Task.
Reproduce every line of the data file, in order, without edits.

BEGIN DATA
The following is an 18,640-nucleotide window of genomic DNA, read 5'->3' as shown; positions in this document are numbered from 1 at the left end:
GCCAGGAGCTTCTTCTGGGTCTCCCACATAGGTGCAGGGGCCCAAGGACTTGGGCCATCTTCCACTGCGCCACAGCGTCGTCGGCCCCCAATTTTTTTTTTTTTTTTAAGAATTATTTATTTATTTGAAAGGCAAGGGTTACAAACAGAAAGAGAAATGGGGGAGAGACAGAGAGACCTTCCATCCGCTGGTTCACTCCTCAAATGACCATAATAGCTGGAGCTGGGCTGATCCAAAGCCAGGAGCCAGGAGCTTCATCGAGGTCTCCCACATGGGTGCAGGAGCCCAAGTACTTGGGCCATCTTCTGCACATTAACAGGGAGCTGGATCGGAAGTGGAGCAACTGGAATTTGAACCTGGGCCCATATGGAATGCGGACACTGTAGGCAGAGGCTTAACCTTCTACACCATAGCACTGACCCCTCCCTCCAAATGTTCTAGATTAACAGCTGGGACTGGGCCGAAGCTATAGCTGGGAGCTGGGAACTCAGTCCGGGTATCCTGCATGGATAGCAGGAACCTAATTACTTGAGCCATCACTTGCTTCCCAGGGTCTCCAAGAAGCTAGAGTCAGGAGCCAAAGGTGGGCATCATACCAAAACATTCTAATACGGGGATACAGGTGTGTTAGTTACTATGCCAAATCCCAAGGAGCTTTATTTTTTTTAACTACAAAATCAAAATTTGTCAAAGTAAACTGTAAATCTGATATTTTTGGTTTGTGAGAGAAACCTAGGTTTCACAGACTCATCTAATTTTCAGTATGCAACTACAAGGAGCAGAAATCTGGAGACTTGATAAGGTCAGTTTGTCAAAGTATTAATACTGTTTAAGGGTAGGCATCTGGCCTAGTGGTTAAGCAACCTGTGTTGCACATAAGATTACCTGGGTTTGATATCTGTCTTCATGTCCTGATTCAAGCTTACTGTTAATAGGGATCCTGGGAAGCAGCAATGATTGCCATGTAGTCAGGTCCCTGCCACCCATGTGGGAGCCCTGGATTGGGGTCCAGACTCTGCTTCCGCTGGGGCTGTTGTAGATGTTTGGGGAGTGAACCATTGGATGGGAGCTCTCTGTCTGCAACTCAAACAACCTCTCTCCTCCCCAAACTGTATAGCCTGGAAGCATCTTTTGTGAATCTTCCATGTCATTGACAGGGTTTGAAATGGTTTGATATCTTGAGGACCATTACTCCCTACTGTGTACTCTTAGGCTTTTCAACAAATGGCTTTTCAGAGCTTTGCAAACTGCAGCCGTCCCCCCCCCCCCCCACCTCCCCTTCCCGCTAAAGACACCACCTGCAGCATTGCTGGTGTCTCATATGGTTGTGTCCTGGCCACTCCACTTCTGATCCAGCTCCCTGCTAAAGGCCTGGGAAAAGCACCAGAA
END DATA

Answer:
The following is an 18,640-nucleotide window of genomic DNA, read 5'->3' as shown; positions in this document are numbered from 1 at the left end:
GCCAGGAGCTTCTTCTGGGTCTCCCACATAGGTGCAGGGGCCCAAGGACTTGGGCCATCTTCCACTGCGCCACAGCGTCGTCGGCCCCCAATTTTTTTTTTTTTTTTAAGAATTATTTATTTATTTGAAAGGCAAGGGTTACAAACAGAAAGAGAAATGGGGGAGAGACAGAGAGACCTTCCATCCGCTGGTTCACTCCTCAAATGACCATAATAGCTGGAGCTGGGCTGATCCAAAGCCAGGAGCCAGGAGCTTCATCGAGGTCTCCCACATGGGTGCAGGAGCCCAAGTACTTGGGCCATCTTCTGCACATTAACAGGGAGCTGGATCGGAAGTGGAGCAACTGGAATTTGAACCTGGGCCCATATGGAATGCGGACACTGTAGGCAGAGGCTTAACCTTCTACACCATAGCACTGACCCCTCCCTCCAAATGTTCTAGATTAACAGCTGGGACTGGGCCGAAGCTATAGCTGGGAGCTGGGAACTCAGTCCGGGTATCCTGCATGGATAGCAGGAACCTAATTACTTGAGCCATCACTTGCTTCCCAGGGTCTCCAAGAAGCTAGAGTCAGGAGCCAAAGGTGGGCATCATACCAAAACATTCTAATACGGGGATACAGGTGTGTTAGTTACTATGCCAAATCCCAAGGAGCTTTATTTTTTTTAACTACAAAATCAAAATTTGTCAAAGTAAACTGTAAATCTGATATTTTTGGTTTGTGAGAGAAACCTAGGTTTCACAGACTCATCTAATTTTCAGTATGCAACTACAAGGAGCAGAAATCTGGAGACTTGATAAGGTCAGTTTGTCAAAGTATTAATACTGTTTAAGGGTAGGCATCTGGCCTAGTGGTTAAGCAACCTGTGTTGCACATAAGATTACCTGGGTTTGATATCTGTCTTCATGTCCTGATTCAAGCTTACTGTTAATAGGGATCCTGGGAAGCAGCAATGATTGCCATGTAGTCAGGTCCCTGCCACCCATGTGGGAGCCCTGGATTGGGGTCCAGACTCTGCTTCCGCTGGGGCTGTTGTAGATGTTTGGGGAGTGAACCATTGGATGGGAGCTCTCTGTCTGCAACTCAAACAACCTCTCTCCTCCCCAAACTGTATAGCCTGGAAGCATCTTTTGTGAATCTTCCATGTCATTGACAGGGTTTGAAATGGTTTGATATCTTGAGGACCATTACTCCCTACTGTGTACTCTTAGGCTTTTCAACAAATGGCTTTTCAGAGCTTTGCAAACTGCAGCCGTCCCCCCCCCCCCCCACCTCCCCTTCCCGCTAAAGACACCACCTGCAGCATTGCTGGTGTCTCATATGGTTGTGTCCTGGCCACTCCACTTCTGATCCAGCTCCCTGCTAAAGGCCTGGGAAAAGCACCAGAA